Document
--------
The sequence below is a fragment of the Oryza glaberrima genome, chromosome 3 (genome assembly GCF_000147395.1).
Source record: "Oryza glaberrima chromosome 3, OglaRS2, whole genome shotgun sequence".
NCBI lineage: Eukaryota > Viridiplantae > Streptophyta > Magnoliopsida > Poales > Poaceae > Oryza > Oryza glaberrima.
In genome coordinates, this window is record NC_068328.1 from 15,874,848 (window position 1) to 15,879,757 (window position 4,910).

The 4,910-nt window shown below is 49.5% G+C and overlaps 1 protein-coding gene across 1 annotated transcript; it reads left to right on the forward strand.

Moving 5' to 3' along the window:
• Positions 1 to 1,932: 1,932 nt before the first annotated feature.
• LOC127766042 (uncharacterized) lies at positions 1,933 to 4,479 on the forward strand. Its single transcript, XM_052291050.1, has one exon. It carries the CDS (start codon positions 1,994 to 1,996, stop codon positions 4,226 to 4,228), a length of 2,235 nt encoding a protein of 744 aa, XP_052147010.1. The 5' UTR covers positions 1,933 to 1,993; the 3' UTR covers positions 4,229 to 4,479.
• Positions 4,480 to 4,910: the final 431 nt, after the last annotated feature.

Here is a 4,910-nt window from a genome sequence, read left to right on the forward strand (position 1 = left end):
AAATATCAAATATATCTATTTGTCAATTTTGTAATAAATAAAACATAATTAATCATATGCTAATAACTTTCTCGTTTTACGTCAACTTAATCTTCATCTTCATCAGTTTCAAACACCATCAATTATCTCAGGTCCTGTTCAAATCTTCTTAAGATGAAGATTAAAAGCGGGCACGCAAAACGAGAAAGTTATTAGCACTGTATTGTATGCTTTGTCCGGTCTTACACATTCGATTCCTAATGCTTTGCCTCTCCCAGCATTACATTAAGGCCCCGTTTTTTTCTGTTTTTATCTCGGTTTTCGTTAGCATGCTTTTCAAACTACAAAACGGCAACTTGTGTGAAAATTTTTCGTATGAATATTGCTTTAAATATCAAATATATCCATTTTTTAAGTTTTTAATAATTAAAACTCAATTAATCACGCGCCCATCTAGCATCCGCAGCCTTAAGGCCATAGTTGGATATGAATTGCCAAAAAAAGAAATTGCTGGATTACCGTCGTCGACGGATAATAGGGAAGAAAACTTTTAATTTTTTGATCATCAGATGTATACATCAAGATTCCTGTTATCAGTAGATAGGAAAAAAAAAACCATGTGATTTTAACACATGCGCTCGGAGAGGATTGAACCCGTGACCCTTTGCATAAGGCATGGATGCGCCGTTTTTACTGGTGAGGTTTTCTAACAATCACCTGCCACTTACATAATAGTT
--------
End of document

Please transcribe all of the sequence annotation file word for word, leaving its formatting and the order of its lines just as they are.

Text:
The sequence below is a fragment of the Oryza glaberrima genome, chromosome 3 (genome assembly GCF_000147395.1).
Source record: "Oryza glaberrima chromosome 3, OglaRS2, whole genome shotgun sequence".
NCBI lineage: Eukaryota > Viridiplantae > Streptophyta > Magnoliopsida > Poales > Poaceae > Oryza > Oryza glaberrima.
In genome coordinates, this window is record NC_068328.1 from 15,874,848 (window position 1) to 15,879,757 (window position 4,910).

The 4,910-nt window shown below is 49.5% G+C and overlaps 1 protein-coding gene across 1 annotated transcript; it reads left to right on the forward strand.

Moving 5' to 3' along the window:
• Positions 1 to 1,932: 1,932 nt before the first annotated feature.
• LOC127766042 (uncharacterized) lies at positions 1,933 to 4,479 on the forward strand. Its single transcript, XM_052291050.1, has one exon. It carries the CDS (start codon positions 1,994 to 1,996, stop codon positions 4,226 to 4,228), a length of 2,235 nt encoding a protein of 744 aa, XP_052147010.1. The 5' UTR covers positions 1,933 to 1,993; the 3' UTR covers positions 4,229 to 4,479.
• Positions 4,480 to 4,910: the final 431 nt, after the last annotated feature.

Here is a 4,910-nt window from a genome sequence, read left to right on the forward strand (position 1 = left end):
AAATATCAAATATATCTATTTGTCAATTTTGTAATAAATAAAACATAATTAATCATATGCTAATAACTTTCTCGTTTTACGTCAACTTAATCTTCATCTTCATCAGTTTCAAACACCATCAATTATCTCAGGTCCTGTTCAAATCTTCTTAAGATGAAGATTAAAAGCGGGCACGCAAAACGAGAAAGTTATTAGCACTGTATTGTATGCTTTGTCCGGTCTTACACATTCGATTCCTAATGCTTTGCCTCTCCCAGCATTACATTAAGGCCCCGTTTTTTTCTGTTTTTATCTCGGTTTTCGTTAGCATGCTTTTCAAACTACAAAACGGCAACTTGTGTGAAAATTTTTCGTATGAATATTGCTTTAAATATCAAATATATCCATTTTTTAAGTTTTTAATAATTAAAACTCAATTAATCACGCGCCCATCTAGCATCCGCAGCCTTAAGGCCATAGTTGGATATGAATTGCCAAAAAAAGAAATTGCTGGATTACCGTCGTCGACGGATAATAGGGAAGAAAACTTTTAATTTTTTGATCATCAGATGTATACATCAAGATTCCTGTTATCAGTAGATAGGAAAAAAAAAACCATGTGATTTTAACACATGCGCTCGGAGAGGATTGAACCCGTGACCCTTTGCATAAGGCATGGATGCGCCGTTTTTACTGGTGAGGTTTTCTAACAATCACCTGCCACTTACATAATAGTT